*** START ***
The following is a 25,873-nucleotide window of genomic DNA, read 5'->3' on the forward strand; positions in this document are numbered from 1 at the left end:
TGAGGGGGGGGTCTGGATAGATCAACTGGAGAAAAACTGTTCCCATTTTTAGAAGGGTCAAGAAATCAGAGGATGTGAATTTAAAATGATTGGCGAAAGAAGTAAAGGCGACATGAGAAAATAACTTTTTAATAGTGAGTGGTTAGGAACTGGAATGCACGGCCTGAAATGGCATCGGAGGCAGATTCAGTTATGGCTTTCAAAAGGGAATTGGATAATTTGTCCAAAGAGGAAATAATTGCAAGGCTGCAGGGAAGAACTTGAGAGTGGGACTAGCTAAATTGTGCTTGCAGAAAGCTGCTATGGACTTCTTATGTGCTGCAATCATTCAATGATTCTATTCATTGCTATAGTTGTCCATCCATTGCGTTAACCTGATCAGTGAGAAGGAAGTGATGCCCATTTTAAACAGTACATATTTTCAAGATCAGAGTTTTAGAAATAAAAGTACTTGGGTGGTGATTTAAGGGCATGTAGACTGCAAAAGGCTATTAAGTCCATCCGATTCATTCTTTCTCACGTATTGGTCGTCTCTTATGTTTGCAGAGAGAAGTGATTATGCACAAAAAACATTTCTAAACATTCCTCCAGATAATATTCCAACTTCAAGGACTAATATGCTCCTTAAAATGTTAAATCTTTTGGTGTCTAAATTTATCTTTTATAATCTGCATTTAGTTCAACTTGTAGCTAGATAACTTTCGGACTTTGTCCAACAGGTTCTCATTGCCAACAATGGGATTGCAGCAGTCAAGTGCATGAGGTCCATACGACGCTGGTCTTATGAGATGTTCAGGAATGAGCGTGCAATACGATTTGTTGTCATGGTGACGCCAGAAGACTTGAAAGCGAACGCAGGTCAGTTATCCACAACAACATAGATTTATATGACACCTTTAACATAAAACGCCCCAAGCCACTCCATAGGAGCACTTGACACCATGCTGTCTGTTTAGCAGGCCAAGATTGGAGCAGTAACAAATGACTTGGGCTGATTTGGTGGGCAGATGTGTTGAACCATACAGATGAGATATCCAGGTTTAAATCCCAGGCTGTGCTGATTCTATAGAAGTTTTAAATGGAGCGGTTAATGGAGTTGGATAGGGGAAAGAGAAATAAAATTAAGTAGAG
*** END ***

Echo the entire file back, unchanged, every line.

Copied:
The following is a 25,873-nucleotide window of genomic DNA, read 5'->3' on the forward strand; positions in this document are numbered from 1 at the left end:
TGAGGGGGGGGTCTGGATAGATCAACTGGAGAAAAACTGTTCCCATTTTTAGAAGGGTCAAGAAATCAGAGGATGTGAATTTAAAATGATTGGCGAAAGAAGTAAAGGCGACATGAGAAAATAACTTTTTAATAGTGAGTGGTTAGGAACTGGAATGCACGGCCTGAAATGGCATCGGAGGCAGATTCAGTTATGGCTTTCAAAAGGGAATTGGATAATTTGTCCAAAGAGGAAATAATTGCAAGGCTGCAGGGAAGAACTTGAGAGTGGGACTAGCTAAATTGTGCTTGCAGAAAGCTGCTATGGACTTCTTATGTGCTGCAATCATTCAATGATTCTATTCATTGCTATAGTTGTCCATCCATTGCGTTAACCTGATCAGTGAGAAGGAAGTGATGCCCATTTTAAACAGTACATATTTTCAAGATCAGAGTTTTAGAAATAAAAGTACTTGGGTGGTGATTTAAGGGCATGTAGACTGCAAAAGGCTATTAAGTCCATCCGATTCATTCTTTCTCACGTATTGGTCGTCTCTTATGTTTGCAGAGAGAAGTGATTATGCACAAAAAACATTTCTAAACATTCCTCCAGATAATATTCCAACTTCAAGGACTAATATGCTCCTTAAAATGTTAAATCTTTTGGTGTCTAAATTTATCTTTTATAATCTGCATTTAGTTCAACTTGTAGCTAGATAACTTTCGGACTTTGTCCAACAGGTTCTCATTGCCAACAATGGGATTGCAGCAGTCAAGTGCATGAGGTCCATACGACGCTGGTCTTATGAGATGTTCAGGAATGAGCGTGCAATACGATTTGTTGTCATGGTGACGCCAGAAGACTTGAAAGCGAACGCAGGTCAGTTATCCACAACAACATAGATTTATATGACACCTTTAACATAAAACGCCCCAAGCCACTCCATAGGAGCACTTGACACCATGCTGTCTGTTTAGCAGGCCAAGATTGGAGCAGTAACAAATGACTTGGGCTGATTTGGTGGGCAGATGTGTTGAACCATACAGATGAGATATCCAGGTTTAAATCCCAGGCTGTGCTGATTCTATAGAAGTTTTAAATGGAGCGGTTAATGGAGTTGGATAGGGGAAAGAGAAATAAAATTAAGTAGAG